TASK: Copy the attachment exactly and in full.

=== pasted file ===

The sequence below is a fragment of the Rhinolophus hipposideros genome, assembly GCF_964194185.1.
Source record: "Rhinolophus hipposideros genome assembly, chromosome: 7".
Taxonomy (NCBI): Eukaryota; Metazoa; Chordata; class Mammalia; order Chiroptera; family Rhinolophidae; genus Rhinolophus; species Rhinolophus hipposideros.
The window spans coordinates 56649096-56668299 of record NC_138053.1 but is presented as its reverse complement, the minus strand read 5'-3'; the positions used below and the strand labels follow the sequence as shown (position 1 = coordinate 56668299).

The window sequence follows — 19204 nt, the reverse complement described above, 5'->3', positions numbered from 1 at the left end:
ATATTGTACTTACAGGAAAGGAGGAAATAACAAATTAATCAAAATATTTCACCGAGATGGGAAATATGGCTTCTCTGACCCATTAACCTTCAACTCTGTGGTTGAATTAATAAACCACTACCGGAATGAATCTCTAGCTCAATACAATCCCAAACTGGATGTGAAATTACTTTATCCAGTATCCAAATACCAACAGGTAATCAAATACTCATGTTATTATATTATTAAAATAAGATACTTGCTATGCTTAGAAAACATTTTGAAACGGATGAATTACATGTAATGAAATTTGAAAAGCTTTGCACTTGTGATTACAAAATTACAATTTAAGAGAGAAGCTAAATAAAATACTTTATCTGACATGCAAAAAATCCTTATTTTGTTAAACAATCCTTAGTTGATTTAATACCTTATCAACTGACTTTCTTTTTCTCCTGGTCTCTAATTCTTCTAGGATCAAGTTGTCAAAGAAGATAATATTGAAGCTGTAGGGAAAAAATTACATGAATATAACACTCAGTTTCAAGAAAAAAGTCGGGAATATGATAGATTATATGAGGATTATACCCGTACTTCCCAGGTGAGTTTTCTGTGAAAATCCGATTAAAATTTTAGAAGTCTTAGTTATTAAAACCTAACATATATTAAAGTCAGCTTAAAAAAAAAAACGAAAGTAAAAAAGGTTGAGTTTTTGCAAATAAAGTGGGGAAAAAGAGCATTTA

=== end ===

The sequence below is a fragment of the Rhinolophus hipposideros genome, assembly GCF_964194185.1.
Source record: "Rhinolophus hipposideros genome assembly, chromosome: 7".
Taxonomy (NCBI): Eukaryota; Metazoa; Chordata; class Mammalia; order Chiroptera; family Rhinolophidae; genus Rhinolophus; species Rhinolophus hipposideros.
The window spans coordinates 56649096-56668299 of record NC_138053.1 but is presented as its reverse complement, the minus strand read 5'-3'; the positions used below and the strand labels follow the sequence as shown (position 1 = coordinate 56668299).

The window sequence follows — 19204 nt, the reverse complement described above, 5'->3', positions numbered from 1 at the left end:
ATATTGTACTTACAGGAAAGGAGGAAATAACAAATTAATCAAAATATTTCACCGAGATGGGAAATATGGCTTCTCTGACCCATTAACCTTCAACTCTGTGGTTGAATTAATAAACCACTACCGGAATGAATCTCTAGCTCAATACAATCCCAAACTGGATGTGAAATTACTTTATCCAGTATCCAAATACCAACAGGTAATCAAATACTCATGTTATTATATTATTAAAATAAGATACTTGCTATGCTTAGAAAACATTTTGAAACGGATGAATTACATGTAATGAAATTTGAAAAGCTTTGCACTTGTGATTACAAAATTACAATTTAAGAGAGAAGCTAAATAAAATACTTTATCTGACATGCAAAAAATCCTTATTTTGTTAAACAATCCTTAGTTGATTTAATACCTTATCAACTGACTTTCTTTTTCTCCTGGTCTCTAATTCTTCTAGGATCAAGTTGTCAAAGAAGATAATATTGAAGCTGTAGGGAAAAAATTACATGAATATAACACTCAGTTTCAAGAAAAAAGTCGGGAATATGATAGATTATATGAGGATTATACCCGTACTTCCCAGGTGAGTTTTCTGTGAAAATCCGATTAAAATTTTAGAAGTCTTAGTTATTAAAACCTAACATATATTAAAGTCAGCTTAAAAAAAAAAACGAAAGTAAAAAAGGTTGAGTTTTTGCAAATAAAGTGGGGAAAAAGAGCATTTA